Rick raised an interesting question regarding the replacement of oem steering components with R& P.
In the OEM 'ball screw' system, the pitman arm and idler arm work on opposite frame rails to traverse a common 'back (or counter) shaft'. That is their only purpose in life. There isn't much geometry at play even though they turn in an arc.
This countershaft has tie rods. on both ends that connect to the spindles. So as spindles go up and down, so do the tie rods.
The real geometry is in those spindle forgings. Yes, they hold ball joints which allow the wheel to go up and down with suspension but equally as important, they have a trailing arm, set to a specific length and at a specific angle. This angle matches the wheelbase so that turning changes the radius of both wheels. Consider the difference in angle of both front wheels:
All this greek has been worked out by Ford when they manufactured your spindles.
Since Rack and Pinion only replaces that countershaft that traverses left and right, your geometry does NOT change.
Another important question is, how heavy-duty does your steering components need to be? I'm using a small Chevy rack gear in our Galaxie. BTW, my '59 Galaxie spindles are the exact same part number as Squarebird spindles.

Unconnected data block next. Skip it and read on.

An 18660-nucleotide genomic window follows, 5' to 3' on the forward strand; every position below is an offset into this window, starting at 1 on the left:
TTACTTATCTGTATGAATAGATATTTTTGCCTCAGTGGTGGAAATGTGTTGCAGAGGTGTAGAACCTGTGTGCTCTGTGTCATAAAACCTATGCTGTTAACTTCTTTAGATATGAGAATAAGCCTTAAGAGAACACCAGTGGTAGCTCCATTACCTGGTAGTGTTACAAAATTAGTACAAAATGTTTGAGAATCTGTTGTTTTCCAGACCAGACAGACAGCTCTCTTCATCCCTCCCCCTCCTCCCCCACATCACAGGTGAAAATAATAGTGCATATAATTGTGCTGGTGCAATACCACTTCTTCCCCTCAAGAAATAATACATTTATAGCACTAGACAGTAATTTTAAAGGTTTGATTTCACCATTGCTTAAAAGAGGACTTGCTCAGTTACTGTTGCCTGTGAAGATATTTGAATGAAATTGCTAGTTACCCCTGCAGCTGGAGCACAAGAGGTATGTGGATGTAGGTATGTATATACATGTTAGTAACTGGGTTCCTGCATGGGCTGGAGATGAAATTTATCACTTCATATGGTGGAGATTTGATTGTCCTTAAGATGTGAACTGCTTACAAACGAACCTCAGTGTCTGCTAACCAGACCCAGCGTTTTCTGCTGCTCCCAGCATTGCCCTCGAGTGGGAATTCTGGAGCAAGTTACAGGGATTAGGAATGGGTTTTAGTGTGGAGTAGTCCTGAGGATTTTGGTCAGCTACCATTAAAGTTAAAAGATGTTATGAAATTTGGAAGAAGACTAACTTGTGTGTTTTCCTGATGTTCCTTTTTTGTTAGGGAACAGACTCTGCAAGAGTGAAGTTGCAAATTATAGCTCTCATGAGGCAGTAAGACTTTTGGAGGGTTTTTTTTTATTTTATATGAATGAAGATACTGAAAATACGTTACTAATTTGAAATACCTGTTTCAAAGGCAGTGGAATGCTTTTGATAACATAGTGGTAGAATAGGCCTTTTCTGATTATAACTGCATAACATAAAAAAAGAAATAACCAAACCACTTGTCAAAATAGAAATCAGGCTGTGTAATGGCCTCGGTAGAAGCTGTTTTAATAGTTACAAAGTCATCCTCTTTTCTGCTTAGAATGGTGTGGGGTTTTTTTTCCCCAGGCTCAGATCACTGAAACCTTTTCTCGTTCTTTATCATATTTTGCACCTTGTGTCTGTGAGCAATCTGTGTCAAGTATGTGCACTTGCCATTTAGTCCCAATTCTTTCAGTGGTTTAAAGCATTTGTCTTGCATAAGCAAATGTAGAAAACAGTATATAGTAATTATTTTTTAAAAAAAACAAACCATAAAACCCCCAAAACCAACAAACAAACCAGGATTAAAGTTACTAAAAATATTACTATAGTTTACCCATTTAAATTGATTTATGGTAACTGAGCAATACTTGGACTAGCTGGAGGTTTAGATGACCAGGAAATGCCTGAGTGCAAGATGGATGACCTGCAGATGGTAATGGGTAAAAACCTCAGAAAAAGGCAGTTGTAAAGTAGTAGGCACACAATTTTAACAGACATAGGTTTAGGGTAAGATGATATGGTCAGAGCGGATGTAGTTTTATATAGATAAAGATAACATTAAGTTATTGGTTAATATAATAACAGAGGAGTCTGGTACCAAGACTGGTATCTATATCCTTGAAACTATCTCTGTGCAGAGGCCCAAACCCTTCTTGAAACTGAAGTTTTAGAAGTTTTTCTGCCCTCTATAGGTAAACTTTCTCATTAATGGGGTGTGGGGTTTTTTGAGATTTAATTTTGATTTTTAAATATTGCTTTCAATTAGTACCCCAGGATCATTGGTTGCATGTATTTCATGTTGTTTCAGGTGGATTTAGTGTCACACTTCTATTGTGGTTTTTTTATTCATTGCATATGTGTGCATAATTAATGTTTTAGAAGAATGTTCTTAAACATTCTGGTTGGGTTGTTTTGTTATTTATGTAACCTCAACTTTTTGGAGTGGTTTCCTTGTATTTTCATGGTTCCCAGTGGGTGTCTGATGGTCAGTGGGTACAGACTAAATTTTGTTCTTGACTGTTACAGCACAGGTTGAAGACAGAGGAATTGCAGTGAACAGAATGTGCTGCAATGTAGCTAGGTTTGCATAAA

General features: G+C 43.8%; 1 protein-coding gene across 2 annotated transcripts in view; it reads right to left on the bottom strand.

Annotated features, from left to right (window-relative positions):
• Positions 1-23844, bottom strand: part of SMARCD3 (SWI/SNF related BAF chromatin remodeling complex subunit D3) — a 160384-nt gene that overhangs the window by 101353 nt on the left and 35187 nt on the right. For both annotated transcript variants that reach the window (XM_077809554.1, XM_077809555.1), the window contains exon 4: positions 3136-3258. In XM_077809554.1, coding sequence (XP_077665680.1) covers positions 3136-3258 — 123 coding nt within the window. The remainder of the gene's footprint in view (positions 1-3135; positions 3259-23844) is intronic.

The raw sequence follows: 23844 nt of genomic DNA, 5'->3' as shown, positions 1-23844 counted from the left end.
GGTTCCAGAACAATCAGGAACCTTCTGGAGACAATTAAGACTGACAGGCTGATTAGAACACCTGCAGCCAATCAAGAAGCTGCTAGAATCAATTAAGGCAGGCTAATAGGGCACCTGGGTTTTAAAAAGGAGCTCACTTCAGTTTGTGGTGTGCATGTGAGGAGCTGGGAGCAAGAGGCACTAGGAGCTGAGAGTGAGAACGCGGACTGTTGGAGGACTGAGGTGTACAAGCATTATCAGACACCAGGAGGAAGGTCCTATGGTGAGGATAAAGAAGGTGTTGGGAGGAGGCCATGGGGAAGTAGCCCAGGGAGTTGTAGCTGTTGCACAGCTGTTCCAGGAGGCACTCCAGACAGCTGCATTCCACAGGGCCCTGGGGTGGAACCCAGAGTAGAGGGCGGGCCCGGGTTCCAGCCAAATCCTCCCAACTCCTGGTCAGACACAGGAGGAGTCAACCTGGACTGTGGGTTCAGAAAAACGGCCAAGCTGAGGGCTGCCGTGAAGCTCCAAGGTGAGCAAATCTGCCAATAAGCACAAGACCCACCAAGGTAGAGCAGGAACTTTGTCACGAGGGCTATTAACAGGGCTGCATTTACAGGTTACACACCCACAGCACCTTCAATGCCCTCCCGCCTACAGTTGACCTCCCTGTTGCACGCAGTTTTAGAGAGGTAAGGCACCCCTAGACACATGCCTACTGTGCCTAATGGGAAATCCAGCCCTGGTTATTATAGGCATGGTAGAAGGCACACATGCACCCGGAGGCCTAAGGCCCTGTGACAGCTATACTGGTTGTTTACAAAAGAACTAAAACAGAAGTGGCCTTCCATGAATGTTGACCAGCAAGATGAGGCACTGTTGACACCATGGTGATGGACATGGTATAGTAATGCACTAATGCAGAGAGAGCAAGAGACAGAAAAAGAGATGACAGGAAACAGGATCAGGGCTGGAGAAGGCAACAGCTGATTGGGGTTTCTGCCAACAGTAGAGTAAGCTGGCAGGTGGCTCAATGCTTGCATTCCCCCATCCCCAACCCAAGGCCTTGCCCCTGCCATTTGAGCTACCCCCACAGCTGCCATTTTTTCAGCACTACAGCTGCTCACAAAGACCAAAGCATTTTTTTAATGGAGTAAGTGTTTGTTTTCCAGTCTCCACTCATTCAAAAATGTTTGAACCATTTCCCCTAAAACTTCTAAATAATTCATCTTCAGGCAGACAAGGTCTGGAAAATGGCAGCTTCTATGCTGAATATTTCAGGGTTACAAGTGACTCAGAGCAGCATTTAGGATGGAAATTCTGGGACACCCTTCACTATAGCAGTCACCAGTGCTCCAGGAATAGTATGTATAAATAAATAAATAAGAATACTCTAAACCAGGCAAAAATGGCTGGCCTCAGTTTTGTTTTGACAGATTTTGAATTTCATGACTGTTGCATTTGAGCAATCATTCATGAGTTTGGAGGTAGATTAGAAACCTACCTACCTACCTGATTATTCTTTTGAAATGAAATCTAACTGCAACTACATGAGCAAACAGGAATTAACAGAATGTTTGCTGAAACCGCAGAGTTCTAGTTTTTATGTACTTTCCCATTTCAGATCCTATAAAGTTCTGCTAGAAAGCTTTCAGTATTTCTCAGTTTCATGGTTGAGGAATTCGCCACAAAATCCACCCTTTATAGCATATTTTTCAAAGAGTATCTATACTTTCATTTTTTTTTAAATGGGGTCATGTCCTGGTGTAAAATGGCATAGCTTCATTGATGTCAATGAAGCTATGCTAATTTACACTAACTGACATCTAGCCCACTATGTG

Since the rack gear replaces and REDUCES the number of steering connections and joints, it feels much more solid. The rack gear is also in direct alignment with the spindles so it can be 'less beefy', let's say. The steering system only guides, which doesn't require much power.
Put it all together; no slave cylinder, no directional valve, fewer joints, more directly in line, less massive components, then you realize a manual R&P gear will work just fine. A power R&P system using any modern pump makes steering effortless in any parking lot. I'm using a pump from my Mustang GT. Works great and never any leaks.
Since Squarebirds (and Galaxies) didn't have R&P systems back in the day, a little fabrication needs to happen. I re-used the frame holes my steering box and idler arm used to populate for brackets that hold my new rack gear. I also CUT my steering shaft and ground two flats on the end to form a "double-D". I made a nylon 2" bushing for the steering column housing that the shaft goes through. The rest is easy. Simply buy pre-made U-joints such as these and bolt them together:
Replacement rack gears are very available at just about all auto parts stores and they are inexpensive. The gear I'm using is a Chevy gear and the hydraulic fittings are common A-N (army-navy) flare fittings. Only one line is high pressure, the other is 'return to tank' that uses common hose clamps. - Dave